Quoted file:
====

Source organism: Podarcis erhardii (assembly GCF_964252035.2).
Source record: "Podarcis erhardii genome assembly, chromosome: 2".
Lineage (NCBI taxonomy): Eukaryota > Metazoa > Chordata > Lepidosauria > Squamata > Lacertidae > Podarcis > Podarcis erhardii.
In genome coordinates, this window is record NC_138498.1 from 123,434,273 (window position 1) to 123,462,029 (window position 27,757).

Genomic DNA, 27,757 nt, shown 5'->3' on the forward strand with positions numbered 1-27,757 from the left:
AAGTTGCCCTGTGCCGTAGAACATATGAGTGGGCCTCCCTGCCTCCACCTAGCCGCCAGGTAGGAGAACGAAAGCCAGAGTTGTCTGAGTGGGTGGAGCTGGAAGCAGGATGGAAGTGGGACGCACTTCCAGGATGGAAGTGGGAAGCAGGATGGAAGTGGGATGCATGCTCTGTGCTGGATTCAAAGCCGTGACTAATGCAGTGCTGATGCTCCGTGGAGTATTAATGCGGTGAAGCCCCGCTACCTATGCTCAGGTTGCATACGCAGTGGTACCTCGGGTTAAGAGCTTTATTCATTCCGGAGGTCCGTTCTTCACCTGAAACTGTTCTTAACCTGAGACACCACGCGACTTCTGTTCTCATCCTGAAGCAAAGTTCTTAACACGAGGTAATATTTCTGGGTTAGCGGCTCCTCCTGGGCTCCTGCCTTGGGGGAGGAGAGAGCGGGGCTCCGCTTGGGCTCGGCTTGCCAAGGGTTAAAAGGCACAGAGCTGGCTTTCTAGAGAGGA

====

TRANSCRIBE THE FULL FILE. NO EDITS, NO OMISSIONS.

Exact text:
Source organism: Podarcis erhardii (assembly GCF_964252035.2).
Source record: "Podarcis erhardii genome assembly, chromosome: 2".
Lineage (NCBI taxonomy): Eukaryota > Metazoa > Chordata > Lepidosauria > Squamata > Lacertidae > Podarcis > Podarcis erhardii.
In genome coordinates, this window is record NC_138498.1 from 123,434,273 (window position 1) to 123,462,029 (window position 27,757).

Genomic DNA, 27,757 nt, shown 5'->3' on the forward strand with positions numbered 1-27,757 from the left:
AAGTTGCCCTGTGCCGTAGAACATATGAGTGGGCCTCCCTGCCTCCACCTAGCCGCCAGGTAGGAGAACGAAAGCCAGAGTTGTCTGAGTGGGTGGAGCTGGAAGCAGGATGGAAGTGGGACGCACTTCCAGGATGGAAGTGGGAAGCAGGATGGAAGTGGGATGCATGCTCTGTGCTGGATTCAAAGCCGTGACTAATGCAGTGCTGATGCTCCGTGGAGTATTAATGCGGTGAAGCCCCGCTACCTATGCTCAGGTTGCATACGCAGTGGTACCTCGGGTTAAGAGCTTTATTCATTCCGGAGGTCCGTTCTTCACCTGAAACTGTTCTTAACCTGAGACACCACGCGACTTCTGTTCTCATCCTGAAGCAAAGTTCTTAACACGAGGTAATATTTCTGGGTTAGCGGCTCCTCCTGGGCTCCTGCCTTGGGGGAGGAGAGAGCGGGGCTCCGCTTGGGCTCGGCTTGCCAAGGGTTAAAAGGCACAGAGCTGGCTTTCTAGAGAGGA